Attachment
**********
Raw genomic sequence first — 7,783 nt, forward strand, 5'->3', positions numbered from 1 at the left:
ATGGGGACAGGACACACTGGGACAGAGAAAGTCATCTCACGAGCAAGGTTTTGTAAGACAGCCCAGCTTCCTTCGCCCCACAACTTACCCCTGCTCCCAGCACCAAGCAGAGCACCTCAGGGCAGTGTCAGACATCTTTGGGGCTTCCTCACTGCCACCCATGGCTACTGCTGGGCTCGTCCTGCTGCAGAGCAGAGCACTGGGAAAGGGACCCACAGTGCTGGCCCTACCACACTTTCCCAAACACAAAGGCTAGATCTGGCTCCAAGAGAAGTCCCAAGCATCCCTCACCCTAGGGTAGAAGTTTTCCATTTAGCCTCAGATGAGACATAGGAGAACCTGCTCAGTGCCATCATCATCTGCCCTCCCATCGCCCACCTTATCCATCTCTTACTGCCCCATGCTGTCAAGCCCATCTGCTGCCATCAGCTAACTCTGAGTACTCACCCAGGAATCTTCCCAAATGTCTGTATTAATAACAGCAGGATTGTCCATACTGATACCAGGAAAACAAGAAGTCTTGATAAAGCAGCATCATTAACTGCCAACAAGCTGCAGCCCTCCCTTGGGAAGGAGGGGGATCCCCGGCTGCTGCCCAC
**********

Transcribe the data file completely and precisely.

Raw genomic sequence first — 7,783 nt, forward strand, 5'->3', positions numbered from 1 at the left:
ATGGGGACAGGACACACTGGGACAGAGAAAGTCATCTCACGAGCAAGGTTTTGTAAGACAGCCCAGCTTCCTTCGCCCCACAACTTACCCCTGCTCCCAGCACCAAGCAGAGCACCTCAGGGCAGTGTCAGACATCTTTGGGGCTTCCTCACTGCCACCCATGGCTACTGCTGGGCTCGTCCTGCTGCAGAGCAGAGCACTGGGAAAGGGACCCACAGTGCTGGCCCTACCACACTTTCCCAAACACAAAGGCTAGATCTGGCTCCAAGAGAAGTCCCAAGCATCCCTCACCCTAGGGTAGAAGTTTTCCATTTAGCCTCAGATGAGACATAGGAGAACCTGCTCAGTGCCATCATCATCTGCCCTCCCATCGCCCACCTTATCCATCTCTTACTGCCCCATGCTGTCAAGCCCATCTGCTGCCATCAGCTAACTCTGAGTACTCACCCAGGAATCTTCCCAAATGTCTGTATTAATAACAGCAGGATTGTCCATACTGATACCAGGAAAACAAGAAGTCTTGATAAAGCAGCATCATTAACTGCCAACAAGCTGCAGCCCTCCCTTGGGAAGGAGGGGGATCCCCGGCTGCTGCCCAC